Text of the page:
So Prince springs his trap. He won’t fire them, because slashing his C-suite during a presidential campaign will make him look decidedly unpresidential. He’ll simply freeze them. Wendy will take a chief executive position at a mental-health start up, as she has spent the episode building up the willpower to do — but Mike has gone behind her back and bought it, so he’ll fire her as soon as the election is over, leaving her with nothing.
Wags has his authorization privileges taken away; he will be a mascot for the boys on the trading floor, nothing more. (In this respect, Prince adds with malice, little will really change.) Taylor will not be allowed to so much as log into a company computer; the effect is like locking away the firm’s most brilliant mind in a rubber room, which Prince clearly realizes is the worst punishment a genius like Taylor could endure.
So there we are, in the middle of the compactor for nearly the full hour. Chuck concocts some outrageous scheme of unknown nature on one side, and Prince and his minions uncover the truth about the mutineers on the other. All we can do is watch the inexorable progress of both plots, until the walls either stop just in time or finally squeeze shut, with the fate of our heroes in the balance.
Ain’t it grand? Beyond the wealth porn and barrage of pop-culture and sports references, the charm of “Billions” has always been that it is simply a well-made financial thriller, written by smart people who, like the characters they chronicle, enjoy being five steps ahead of everyone else. Personally, I love that feeling. I love not knowing what Chuck is up to, or whether Prince can root out the conspirators before they close ranks with Chuck, or what fate worse than death Prince is planning for his enemies once he has them in his clutches. I love being outsmarted by a television show, and that is the stock in trade of “Billions.”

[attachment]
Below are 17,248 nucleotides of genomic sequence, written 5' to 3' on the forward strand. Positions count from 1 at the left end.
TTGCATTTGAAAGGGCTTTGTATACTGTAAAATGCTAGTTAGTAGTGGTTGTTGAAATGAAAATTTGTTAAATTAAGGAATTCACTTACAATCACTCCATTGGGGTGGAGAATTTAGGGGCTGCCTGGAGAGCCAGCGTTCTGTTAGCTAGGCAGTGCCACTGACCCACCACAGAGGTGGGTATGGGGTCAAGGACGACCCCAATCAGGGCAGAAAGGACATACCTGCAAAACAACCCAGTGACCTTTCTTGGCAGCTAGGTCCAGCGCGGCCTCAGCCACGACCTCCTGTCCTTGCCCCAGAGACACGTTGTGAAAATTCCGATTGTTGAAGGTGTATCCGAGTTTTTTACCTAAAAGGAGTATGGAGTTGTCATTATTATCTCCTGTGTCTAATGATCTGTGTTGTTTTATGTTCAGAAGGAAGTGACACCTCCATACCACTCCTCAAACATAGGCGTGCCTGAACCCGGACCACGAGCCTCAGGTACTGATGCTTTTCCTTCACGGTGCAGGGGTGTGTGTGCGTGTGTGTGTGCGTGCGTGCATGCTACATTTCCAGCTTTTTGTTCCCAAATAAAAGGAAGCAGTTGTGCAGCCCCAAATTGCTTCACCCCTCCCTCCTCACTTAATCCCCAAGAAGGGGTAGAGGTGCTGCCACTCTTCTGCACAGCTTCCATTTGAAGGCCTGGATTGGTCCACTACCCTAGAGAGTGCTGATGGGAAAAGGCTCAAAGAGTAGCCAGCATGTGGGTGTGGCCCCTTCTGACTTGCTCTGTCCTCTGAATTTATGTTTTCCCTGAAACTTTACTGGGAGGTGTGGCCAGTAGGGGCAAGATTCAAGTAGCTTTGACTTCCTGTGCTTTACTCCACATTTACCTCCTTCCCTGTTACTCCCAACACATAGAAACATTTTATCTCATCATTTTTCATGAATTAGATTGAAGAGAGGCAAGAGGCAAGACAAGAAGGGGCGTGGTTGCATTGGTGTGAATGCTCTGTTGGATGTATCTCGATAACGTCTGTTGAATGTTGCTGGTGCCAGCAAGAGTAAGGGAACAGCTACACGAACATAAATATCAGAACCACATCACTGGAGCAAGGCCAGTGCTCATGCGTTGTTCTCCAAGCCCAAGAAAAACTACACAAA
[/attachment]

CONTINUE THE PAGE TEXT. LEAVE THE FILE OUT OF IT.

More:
- Not only does Billy Joel’s simultaneously cynical and elegiac ode to the high life, “I’ve Loved These Days,” open and close this episode, it actually replaces the composer Brendan Angelides’s trademark electronic “chug-chug-chug-chug-whirr-whirr-whirr-wirr” over the “Billions” title card. Yes, the showrunners Brian Koppelman and David Levien are from Long Island. How did you guess?
- The aforementioned opening involves late-night shots of a host of landmark New York City restaurants and venues, all of which are made to look like portals to realms undiscovered. Watch most big-budget sci-fi and fantasy shows of recent vintage, then watch “Billions,” then tell me which makes its setting look most like a magical moonlit wonderland of possibility and danger.
- I want to call out Ben Shenkman’s performance as Ira in this episode. Ira is an interesting character in that he serves as Chuck’s one-man Greek chorus or a Jiminy Cricket who can be routinely ignored; his job is mostly to watch his friend and react with dismay and resignation. This episode, in which he grows increasingly tongue-tied and visibly uncomfortable in his chair watching Chuck prepare to commit career suicide on camera, is his finest hour. It’s a vital role to this show, and Shenkman, who makes the character look as if he’s always nervously eyeing the exit even though he’ll never really use it, is indispensable.
- This season has demonstrated that few of the players in this high-stakes game of chess make a move without anticipating the response. A few episodes back, for example, Philip approached Wendy with his concerns about Prince, knowing full well she would relay them to Chuck. With that in mind, we are left to wonder why Wendy asked Rian to vet that mental health start-up for her. Was it just to survey its financial and ethical soundness? Or did she know Rian would take it to Prince, anticipating that he would buy it on the sly? Does Wendy need him to own it for some unknown purpose integral to their mutiny? Or is it simply that Wendy is every bit as screwed as it seems?
- Not to sound like a broken record, but it’s been that kind of season: This is the best “Billions” in quite some time.